Despite the lack of concern for justice (or perhaps because of that), Dexter is essentially a vigilante... someone who takes the law into his own hands. There is, of course, a long history of vigilantism, in both real life and art. Indeed, many classic instances happened long before the word vigilante was coined - for example, Robin Hood. He stole from the rich to give to the poor, and was immortalized as a folk hero whose tales are still told to this day. I think there is a certain cultural fascination with vigilantes, especially vigilantes in art.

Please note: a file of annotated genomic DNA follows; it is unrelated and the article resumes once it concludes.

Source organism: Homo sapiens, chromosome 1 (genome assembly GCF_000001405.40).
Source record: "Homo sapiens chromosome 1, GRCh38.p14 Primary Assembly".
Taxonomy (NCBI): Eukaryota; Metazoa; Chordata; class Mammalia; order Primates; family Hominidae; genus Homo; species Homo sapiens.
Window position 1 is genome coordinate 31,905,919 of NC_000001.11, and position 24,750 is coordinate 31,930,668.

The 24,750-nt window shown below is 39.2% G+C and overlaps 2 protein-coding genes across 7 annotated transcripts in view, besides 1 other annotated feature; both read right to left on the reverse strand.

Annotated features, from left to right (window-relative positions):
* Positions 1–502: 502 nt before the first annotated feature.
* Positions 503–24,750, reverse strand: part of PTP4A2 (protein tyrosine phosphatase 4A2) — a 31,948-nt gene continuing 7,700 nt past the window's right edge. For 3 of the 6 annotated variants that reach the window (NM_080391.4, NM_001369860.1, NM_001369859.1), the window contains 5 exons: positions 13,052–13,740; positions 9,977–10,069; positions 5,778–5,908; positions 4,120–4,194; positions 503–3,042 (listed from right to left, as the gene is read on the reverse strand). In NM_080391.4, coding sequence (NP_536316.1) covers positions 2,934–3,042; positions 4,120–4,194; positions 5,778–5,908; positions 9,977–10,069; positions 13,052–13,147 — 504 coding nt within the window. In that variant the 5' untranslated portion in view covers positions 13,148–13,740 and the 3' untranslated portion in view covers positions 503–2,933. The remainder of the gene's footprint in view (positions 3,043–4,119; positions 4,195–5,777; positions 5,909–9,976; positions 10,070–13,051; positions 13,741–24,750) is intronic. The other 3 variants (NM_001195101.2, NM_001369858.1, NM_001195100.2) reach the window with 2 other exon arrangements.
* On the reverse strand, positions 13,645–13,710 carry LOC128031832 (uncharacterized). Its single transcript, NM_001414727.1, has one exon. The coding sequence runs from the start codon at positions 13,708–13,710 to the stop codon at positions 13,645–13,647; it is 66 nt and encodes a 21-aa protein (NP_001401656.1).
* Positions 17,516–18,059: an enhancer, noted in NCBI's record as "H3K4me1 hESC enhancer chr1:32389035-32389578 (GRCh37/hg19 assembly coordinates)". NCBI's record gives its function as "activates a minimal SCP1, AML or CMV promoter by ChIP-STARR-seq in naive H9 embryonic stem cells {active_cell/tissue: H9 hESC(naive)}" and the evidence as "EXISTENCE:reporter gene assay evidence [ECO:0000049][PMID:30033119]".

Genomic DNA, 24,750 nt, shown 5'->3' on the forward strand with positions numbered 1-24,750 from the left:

Take superheroes, most of whom are technically vigilantes. Sure, many stand for all that is good in the world and often cite truth and justice as motivation, but the evolution of comic books shows something interesting. I haven't read a whole lot of comic books (especially of the superhero kind), but the impression I get is that when the craze started in the 1930s, it was all about heroics and people serving the common good. There was also a darker edge to some of them, and that edge has grown as time progressed. Batman is probably the most relevant to this discussion, as he shares a complicated relationship with the police and a certain above-the-law attitude towards solving crimes. Interestingly, the Batman of the 1930s was probably a darker, more violent superhero than he was in the 1940s, when one editor issued a decree that the character could no longer kill or use a gun. As such, the postwar Batman became more of an upstanding citizen, and the stories took on a lighter tone (definitely an understandable direction, considering what the world had been through). I'm sure I'm butchering the Batman chronology here, but the next sigificant touchstone for Batman came in 1986, with the publication of Batman: The Dark Knight Returns. Written and drawn by Frank Miller, the series reintroduced Batman as a dark, brooding character with complex psychological issues. A huge success, this series ushered in a new era of "grim and gritty" superheros that still holds today.